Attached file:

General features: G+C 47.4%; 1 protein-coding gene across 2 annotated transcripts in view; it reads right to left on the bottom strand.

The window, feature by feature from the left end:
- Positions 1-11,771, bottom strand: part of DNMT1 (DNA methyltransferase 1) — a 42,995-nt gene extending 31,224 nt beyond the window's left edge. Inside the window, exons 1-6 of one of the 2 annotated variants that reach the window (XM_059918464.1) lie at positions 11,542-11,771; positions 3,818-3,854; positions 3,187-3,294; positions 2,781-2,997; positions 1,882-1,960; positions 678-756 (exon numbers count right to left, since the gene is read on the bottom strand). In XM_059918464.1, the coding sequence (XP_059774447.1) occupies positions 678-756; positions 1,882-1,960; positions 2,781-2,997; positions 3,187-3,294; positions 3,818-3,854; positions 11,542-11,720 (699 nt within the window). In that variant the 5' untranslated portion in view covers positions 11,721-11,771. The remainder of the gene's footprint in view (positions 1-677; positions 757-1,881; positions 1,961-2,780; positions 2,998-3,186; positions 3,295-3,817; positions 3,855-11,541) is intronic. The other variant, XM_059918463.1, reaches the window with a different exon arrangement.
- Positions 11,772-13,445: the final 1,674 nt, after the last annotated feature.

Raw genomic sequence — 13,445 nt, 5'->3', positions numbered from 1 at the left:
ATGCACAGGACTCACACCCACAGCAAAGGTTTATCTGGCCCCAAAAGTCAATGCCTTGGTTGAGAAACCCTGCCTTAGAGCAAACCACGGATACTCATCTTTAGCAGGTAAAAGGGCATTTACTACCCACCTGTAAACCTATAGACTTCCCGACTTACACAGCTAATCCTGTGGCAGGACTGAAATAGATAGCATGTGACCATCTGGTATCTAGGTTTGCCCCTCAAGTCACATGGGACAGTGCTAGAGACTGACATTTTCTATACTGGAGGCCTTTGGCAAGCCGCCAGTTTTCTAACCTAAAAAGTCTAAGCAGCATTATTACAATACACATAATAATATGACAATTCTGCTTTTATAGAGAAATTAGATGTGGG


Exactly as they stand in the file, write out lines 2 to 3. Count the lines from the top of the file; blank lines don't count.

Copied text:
The window, feature by feature from the left end:
- Positions 1-11,771, bottom strand: part of DNMT1 (DNA methyltransferase 1) — a 42,995-nt gene extending 31,224 nt beyond the window's left edge. Inside the window, exons 1-6 of one of the 2 annotated variants that reach the window (XM_059918464.1) lie at positions 11,542-11,771; positions 3,818-3,854; positions 3,187-3,294; positions 2,781-2,997; positions 1,882-1,960; positions 678-756 (exon numbers count right to left, since the gene is read on the bottom strand). In XM_059918464.1, the coding sequence (XP_059774447.1) occupies positions 678-756; positions 1,882-1,960; positions 2,781-2,997; positions 3,187-3,294; positions 3,818-3,854; positions 11,542-11,720 (699 nt within the window). In that variant the 5' untranslated portion in view covers positions 11,721-11,771. The remainder of the gene's footprint in view (positions 1-677; positions 757-1,881; positions 1,961-2,780; positions 2,998-3,186; positions 3,295-3,817; positions 3,855-11,541) is intronic. The other variant, XM_059918463.1, reaches the window with a different exon arrangement.